Applies to: Exchange Server 2013
Topic Last Modified: 2012-10-15
In Microsoft Exchange Server 2013, a Send connector controls the flow of outbound messages to the receiving server. They are configured on Mailbox servers running the Transport service. Most commonly, you configure a Send connector to send outbound email messages to a smart host or directly to their recipient, using DNS.
Exchange 2013 Mailbox servers running the Transport service require Send connectors to deliver messages to the next hop on the way to their destination. Send connectors that are created on Mailbox servers are stored in Active Directory and are available to all Mailbox servers running the Transport service in the organization.
|When you deploy Exchange 2013, outbound mail flow cannot occur until you configure a Send connector to route outbound mail to the Internet. For more information, see Create a Send Connector for Email Sent to the Internet.|
Typically you create a Send connector in the Mail flow section of the Exchange Administration Center (EAC). When you create a new Send connector, you choose an available Type appropriate to your connection scenario. The type determines the default permission sets that are assigned on the connector and grants those permissions to trusted security principals. Security principals include users, computers, and security groups.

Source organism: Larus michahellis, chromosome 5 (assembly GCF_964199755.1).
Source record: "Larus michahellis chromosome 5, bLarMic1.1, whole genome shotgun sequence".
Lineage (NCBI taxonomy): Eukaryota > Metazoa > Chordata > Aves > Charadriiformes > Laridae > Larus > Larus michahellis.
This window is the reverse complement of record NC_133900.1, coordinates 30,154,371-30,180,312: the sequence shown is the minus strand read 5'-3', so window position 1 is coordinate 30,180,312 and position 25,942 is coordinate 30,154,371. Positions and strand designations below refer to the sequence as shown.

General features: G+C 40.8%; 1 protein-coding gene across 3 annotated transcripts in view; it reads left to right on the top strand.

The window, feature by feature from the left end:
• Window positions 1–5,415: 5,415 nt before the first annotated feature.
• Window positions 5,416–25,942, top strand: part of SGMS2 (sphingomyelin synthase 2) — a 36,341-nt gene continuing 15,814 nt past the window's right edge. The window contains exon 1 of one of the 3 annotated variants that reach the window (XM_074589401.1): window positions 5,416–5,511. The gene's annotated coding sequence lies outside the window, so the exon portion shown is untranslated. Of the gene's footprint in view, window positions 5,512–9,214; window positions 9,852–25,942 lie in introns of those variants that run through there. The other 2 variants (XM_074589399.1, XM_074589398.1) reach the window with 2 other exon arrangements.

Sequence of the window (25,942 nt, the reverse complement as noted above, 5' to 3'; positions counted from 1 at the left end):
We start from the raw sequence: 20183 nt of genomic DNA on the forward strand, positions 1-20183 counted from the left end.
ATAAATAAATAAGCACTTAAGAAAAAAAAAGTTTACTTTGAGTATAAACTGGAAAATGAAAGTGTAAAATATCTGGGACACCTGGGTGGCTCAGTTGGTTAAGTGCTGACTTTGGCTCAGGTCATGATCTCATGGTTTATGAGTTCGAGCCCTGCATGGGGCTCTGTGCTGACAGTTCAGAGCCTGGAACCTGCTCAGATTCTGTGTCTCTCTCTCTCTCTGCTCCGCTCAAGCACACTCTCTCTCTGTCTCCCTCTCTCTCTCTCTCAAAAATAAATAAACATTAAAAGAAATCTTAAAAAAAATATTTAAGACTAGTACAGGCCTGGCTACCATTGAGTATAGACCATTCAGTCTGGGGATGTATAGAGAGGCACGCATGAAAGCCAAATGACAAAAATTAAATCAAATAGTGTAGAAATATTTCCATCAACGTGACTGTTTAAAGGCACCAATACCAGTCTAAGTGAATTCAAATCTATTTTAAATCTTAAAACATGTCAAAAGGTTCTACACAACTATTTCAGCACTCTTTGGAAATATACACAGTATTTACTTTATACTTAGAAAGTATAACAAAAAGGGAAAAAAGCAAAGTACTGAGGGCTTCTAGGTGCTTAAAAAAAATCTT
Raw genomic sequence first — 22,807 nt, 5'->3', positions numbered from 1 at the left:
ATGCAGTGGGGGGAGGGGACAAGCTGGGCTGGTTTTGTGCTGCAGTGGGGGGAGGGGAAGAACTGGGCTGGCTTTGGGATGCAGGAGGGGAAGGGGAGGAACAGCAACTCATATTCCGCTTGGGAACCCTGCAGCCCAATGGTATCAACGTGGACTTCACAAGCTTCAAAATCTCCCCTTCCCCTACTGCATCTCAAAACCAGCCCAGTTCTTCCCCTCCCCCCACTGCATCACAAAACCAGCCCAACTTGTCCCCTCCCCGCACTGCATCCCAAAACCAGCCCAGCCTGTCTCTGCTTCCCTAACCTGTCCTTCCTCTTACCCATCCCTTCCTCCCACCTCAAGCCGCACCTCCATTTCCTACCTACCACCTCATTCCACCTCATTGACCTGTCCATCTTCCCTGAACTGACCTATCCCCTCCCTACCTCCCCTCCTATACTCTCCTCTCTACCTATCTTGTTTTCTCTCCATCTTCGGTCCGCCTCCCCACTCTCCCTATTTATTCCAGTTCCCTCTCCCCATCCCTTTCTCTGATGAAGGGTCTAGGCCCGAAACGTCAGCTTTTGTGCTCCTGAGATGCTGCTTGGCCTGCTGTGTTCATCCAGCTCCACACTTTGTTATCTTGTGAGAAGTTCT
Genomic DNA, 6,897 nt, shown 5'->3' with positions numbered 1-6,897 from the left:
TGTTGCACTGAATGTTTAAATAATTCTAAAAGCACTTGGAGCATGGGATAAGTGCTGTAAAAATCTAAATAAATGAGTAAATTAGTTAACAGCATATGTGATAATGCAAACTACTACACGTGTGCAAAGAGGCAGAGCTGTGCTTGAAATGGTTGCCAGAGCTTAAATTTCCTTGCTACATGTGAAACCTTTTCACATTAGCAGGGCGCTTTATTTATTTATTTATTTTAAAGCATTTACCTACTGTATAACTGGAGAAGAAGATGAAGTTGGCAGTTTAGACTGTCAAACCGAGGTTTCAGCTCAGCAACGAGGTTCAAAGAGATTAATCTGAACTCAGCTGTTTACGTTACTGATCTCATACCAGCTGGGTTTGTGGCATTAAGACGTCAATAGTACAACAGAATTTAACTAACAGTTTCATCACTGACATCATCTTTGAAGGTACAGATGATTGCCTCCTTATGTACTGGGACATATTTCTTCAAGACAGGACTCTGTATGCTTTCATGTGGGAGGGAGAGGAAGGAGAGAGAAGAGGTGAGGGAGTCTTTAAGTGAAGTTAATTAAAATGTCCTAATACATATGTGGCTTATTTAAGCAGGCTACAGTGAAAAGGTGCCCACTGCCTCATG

Procedures that explain specific Type selections include Create a Send Connector to Route Outbound Email through a Smart Host and Create a Send Connector to Send Email to a Partner, with Transport Layer Security (TLS) Applied.
In you prefer using the Exchange Management Shell to the EAC, you can create a Send connector and specify a type by using the New-SendConnector cmdlet.
With the relationship between the Front End Transport service on Client Access servers and the Transport service on Mailbox servers in Exchange 2013 comes new behavior for Send connectors. Firstly, you can set a Send connector in the Transport service of a Mailbox server to route outbound mail through a Front End transport server in the local Active Directory site, by means of the FrontEndProxyEnabled parameter of the Set-SendConnector cmdlet, thus consolidating how email is routed from the Transport service. Mail Routing provides more information about transport services, routing behavior, and destinations in Exchange 2013. Mail Flow provides an overview of the transport pipeline and descriptions of each transport service.
The IsCoexistenceConnector parameter has been deprecated. In most cases, when you want to configure a hybrid environment, where a portion of your mailboxes are hosted on-premises and a portion are hosted in the cloud, we recommend that you use the Hybrid Configuration Wizard.
LinkedReceiveConnector has been deprecated. This parameter was used to create connectors that could route messages to a third-party anti-spam service, for instance. Now, in most cases, you route mail to your anti-spam service by means of your MX record, and the linked-connector behavior is not necessary.
The default maximum message size, specified by the MaxMessageSize parameter, has been increased from 10MB to 25MB. Set-SendConnector provides more information on how to set parameters on a Send connector.
TlsCertificateName has been added. It is used to authenticate the local certificate to be used for outbound connections and minimize the risk of fraudulent certificates.